Repent your persecution. Receive the Gospel. Start a new life.

Posted by admin on 19 March 2023 in 1 John, Deuteronomy, Exodus, John, Leviticus, Luke, Mark, Matthew |

John 5:16-18 [1]

16 So, because Jesus was doing these things on the Sabbath, the Jewish leaders began to persecute him. 17 In his defence Jesus said to them, ‘My Father is always at his work to this very day, and I too am working.’ 18 For this reason they tried all the more to kill him; not only was he breaking the Sabbath, but he was even calling God his own Father, making himself equal with God.

Persecution was how the Jewish leaders treated Jesus. This showed that they were standing on the opposite side of the truth (John 18:37c). They were on the wrong side! They didn’t belong to God (John 8:47). The spirit they had was not from God (1 John 4:2-3) but was the spirit of the antichrist (1 John 4:3) and falsehood (1 John 4:6c).

For the same reasons, the unbelievers may respond with persecution toward the Gospel or the Evangelist/Preacher of the Gospel. Let them read John 5:1-18 and see their Jewish leader-like attitude toward the good works done by Jesus and the Gospel. And let them repent and receive the Gospel.

I. Persecution for breaking the Sabbath (16)

See v16.

16 So, because Jesus was doing these things on the Sabbath, the Jewish leaders began to persecute him.

What do ‘these things’ include? See John 5:8-9.

Then Jesus said to him, ‘Get up! Pick up your mat and walk.’ At once the man was cured; he picked up his mat and walked.

The day on which this took place was a Sabbath,

Jesus healed a man and also let him carry the mat on the Sabbath.

For Jesus’ healing them on the Sabbath, the Pharisees and the teachers of the law were indignant (Luke 13:14), accusatory (Mark 3:2, Matthew 12:10), and homicidal (Matthew 12:14).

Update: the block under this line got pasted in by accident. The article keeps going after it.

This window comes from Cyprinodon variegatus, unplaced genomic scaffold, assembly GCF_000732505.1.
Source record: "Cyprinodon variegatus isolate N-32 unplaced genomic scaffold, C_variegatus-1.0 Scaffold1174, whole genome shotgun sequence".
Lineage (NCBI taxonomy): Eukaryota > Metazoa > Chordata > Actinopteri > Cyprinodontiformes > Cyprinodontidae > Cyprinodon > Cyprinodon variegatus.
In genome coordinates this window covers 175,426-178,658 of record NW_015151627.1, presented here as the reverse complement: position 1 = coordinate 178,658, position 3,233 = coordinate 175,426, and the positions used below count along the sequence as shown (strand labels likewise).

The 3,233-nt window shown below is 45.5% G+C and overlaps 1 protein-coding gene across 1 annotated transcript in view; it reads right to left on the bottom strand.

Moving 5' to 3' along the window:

Also, they thought the law would forbid the healed man to carry his mat on the Sabbath (John 5:10) because of what is written in the law such as Exodus 20:8-11, 35:2, and Deuteronomy 5:12-15.

Because Jesus was breaking the Sabbath (18b), they began persecuting Jesus (16b).

Our body is the temple of God, where God’s spirit can reside. The temple of God in Jerusalem represented the body of Jesus. Jesus is something greater than the temple (Matthew 12:6). The priests on Sabbath duty in the temple desecrate the Sabbath and yet are innocent (Matthew 12:5). When we, as the priests (1 Peter 2:5), are in Jesus (inside the temple), on the Sabbath, we don’t have to just rest but can do the good works of God.

II. Persecution for committing blasphemy (17-18)

See v17.

17 In his defence Jesus said to them, ‘My Father is always at his work to this very day, and I too am working.’

Because Jesus was even calling God his own Father, making himself equal with God (17, 18c), they tried all the more to kill him (18a).

Blasphemy is forbidden by the law (Leviticus 24:16, Exodus 20:7, Deuteronomy 5:11) and the penalty is death by stoning (Leviticus 24:16). They thought Jesus would deserve to die because of blasphemy (John 10:33, John 19:7) and later, the Sanhedrin condemned Him as worthy of death for blasphemy (Matthew 26:65-66, Mark 14:64) before the crucifixion.

Genesis 3:15 promised the Saviour of the world would be sent as the offspring of the woman. Jesus was conceived in the virgin Mary without a human male. God’s holy spirit made her pregnant supernaturally (Luke 1:35). So, God the heavenly Father was His real father. He was literally the Son of God. At the time of Jesus on earth, many people knew nothing about this. Instead, they simply thought Jesus’ father was Mary’s earthly husband, Joseph (Matthew 13:54-56).

Even if they didn’t know about His birth by the virgin through God, what surprises us is that they didn’t praise God for His good works (John 10:32, 38) but only blamed Him for breaking the Sabbath or committing blasphemy (John 10:33). His defence is written in John 10:34-38.

When we tell the unbelievers that Jesus died for them to forgive their sins, they should never stop until they would find out their sins & penalties, and God’s love, mercy and forgiveness toward them. But they often respond with criticism like what the Jewish leaders have shown. Whoever reads John 5:1-18 can see that their attitude was totally wrong. Based on this understanding, he/she could repent their wrong attitude toward the Gospel, diligently find out his/her own sins and God’s love, confess his/her faith in Jesus and start a new life.

References

  1. The Holy Bible: New International Version. Anglicised. Revised and updated. ed. 2011: London: Hodder & Stoughton.

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